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Article ID: 702215

Two Degrees Decimated Puerto Rico’s Insect Populations

Rensselaer Polytechnic Institute (RPI)

While temperatures in the tropical forests of northeastern Puerto Rico have climbed two degrees Celsius since the mid-1970s, the biomass of arthropods – invertebrate animals such as insects, millipedes, and sowbugs – has declined by as much as 60-fold, according to new findings published today in the Proceedings of the National Academy of Sciences.

Released:
15-Oct-2018 3:30 PM EDT

Article ID: 702113

Hurricane Preparedness Tips From a Disaster Nurse

Johns Hopkins School of Nursing

People who plan to ride out a storm must be prepared. They cannot rely solely on sandbags and luck to see them through. Understanding how a specific area will be affected by flood waters, power outages, and a prolonged need for self-sustainment are perhaps the largest contributors to successful survival of large weather-related events like hurricanes.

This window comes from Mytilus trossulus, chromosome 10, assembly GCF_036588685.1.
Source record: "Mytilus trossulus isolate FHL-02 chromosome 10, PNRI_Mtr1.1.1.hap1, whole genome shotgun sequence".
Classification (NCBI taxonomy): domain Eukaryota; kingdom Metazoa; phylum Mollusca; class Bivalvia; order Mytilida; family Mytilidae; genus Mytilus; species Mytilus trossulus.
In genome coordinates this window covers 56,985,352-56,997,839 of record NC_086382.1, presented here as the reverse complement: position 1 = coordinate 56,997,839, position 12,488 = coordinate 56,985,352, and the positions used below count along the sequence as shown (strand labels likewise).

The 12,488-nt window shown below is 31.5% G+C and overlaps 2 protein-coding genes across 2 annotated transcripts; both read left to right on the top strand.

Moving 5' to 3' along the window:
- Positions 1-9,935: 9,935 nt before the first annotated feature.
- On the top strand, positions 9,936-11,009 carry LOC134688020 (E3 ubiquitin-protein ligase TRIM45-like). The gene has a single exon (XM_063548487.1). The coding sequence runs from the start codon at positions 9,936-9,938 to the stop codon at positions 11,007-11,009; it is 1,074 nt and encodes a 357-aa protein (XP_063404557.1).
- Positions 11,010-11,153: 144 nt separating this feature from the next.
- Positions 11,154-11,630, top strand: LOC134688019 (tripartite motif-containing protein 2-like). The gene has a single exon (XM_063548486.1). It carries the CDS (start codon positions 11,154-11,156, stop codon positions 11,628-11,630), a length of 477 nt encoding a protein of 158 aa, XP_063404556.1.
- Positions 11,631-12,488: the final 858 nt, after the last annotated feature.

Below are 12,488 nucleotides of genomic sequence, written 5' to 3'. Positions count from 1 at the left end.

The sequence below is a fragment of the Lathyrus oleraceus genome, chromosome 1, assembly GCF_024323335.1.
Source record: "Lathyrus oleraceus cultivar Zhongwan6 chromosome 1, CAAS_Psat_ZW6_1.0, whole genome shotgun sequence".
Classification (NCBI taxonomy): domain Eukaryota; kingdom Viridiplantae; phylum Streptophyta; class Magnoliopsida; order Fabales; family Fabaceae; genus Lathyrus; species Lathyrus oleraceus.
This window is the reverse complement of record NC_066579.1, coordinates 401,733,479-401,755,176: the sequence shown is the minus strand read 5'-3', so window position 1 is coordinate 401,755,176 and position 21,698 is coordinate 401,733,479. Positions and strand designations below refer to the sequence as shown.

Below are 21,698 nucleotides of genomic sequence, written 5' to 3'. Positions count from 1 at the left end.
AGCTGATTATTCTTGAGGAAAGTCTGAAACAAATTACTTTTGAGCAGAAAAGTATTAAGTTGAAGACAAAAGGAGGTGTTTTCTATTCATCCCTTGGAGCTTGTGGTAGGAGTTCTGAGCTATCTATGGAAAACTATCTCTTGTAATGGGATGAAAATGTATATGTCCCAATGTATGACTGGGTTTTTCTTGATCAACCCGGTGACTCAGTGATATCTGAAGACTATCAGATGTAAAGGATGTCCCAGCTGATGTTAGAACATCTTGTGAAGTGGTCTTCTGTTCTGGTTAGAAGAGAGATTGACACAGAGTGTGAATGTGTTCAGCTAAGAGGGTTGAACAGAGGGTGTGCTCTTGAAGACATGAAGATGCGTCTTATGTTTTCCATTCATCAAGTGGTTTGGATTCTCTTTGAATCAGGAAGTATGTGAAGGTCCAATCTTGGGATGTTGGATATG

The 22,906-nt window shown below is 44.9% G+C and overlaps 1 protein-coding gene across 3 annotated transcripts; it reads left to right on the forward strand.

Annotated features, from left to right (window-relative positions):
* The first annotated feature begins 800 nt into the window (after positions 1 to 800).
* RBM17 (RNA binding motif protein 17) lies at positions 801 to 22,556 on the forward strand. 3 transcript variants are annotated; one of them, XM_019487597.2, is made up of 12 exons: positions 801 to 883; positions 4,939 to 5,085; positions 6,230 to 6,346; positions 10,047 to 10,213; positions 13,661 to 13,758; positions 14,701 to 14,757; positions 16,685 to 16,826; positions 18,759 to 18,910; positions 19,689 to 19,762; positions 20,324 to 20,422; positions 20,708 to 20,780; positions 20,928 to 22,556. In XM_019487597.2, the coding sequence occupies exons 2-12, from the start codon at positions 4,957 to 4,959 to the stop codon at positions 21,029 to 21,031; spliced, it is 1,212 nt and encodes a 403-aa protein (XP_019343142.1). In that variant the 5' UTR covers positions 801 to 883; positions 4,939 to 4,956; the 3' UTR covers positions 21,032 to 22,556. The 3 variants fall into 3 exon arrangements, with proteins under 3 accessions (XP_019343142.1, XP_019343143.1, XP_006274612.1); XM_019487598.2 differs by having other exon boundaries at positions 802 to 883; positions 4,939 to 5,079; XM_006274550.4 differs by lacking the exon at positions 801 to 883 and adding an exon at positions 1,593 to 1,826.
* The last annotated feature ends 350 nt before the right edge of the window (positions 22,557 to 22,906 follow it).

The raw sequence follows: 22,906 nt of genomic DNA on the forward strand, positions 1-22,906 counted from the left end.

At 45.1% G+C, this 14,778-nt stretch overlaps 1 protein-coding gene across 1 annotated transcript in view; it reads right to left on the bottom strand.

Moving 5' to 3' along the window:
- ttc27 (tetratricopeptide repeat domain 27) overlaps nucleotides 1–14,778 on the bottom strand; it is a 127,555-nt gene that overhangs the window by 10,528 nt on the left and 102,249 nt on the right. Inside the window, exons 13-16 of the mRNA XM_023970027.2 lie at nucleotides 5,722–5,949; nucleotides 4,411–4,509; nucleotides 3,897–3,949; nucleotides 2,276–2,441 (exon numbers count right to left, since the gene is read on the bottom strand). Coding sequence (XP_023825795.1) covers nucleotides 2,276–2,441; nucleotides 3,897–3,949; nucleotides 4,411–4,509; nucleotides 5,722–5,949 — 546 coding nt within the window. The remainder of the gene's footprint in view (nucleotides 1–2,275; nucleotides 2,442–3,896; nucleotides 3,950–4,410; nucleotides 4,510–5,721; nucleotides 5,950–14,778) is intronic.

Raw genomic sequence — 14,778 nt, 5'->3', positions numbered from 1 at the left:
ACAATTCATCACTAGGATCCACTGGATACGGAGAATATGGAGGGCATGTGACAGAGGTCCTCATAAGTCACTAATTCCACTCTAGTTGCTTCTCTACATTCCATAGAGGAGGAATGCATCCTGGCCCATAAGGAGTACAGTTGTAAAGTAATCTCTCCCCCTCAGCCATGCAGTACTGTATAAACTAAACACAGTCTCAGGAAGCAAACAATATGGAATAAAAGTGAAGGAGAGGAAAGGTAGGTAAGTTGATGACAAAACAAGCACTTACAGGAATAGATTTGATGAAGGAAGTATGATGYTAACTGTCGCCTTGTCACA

Released:
12-Oct-2018 11:05 AM EDT

Article ID: 701919

Poor and Elderly Puerto Ricans Faced a Persistent Risk of Dying in the Six Months after Hurricane Maria

George Washington University

The study found that people living in all areas of Puerto Rico faced an elevated risk of mortality during the first two months after the storm, but this risk elevation was most prominent, and prolonged, for people living in the poorest parts of the island.

Released:
11-Oct-2018 6:30 PM EDT
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Article ID: 702070

Study Finds Florida Panhandle Not as Prepared for Hurricane as Other Parts of the State

Florida Atlantic University

A study released today found that the vast majority of counties in the Florida Panhandle were less prepared for emergency evacuation compared to the rest of the state.

Released:
11-Oct-2018 2:00 PM EDT

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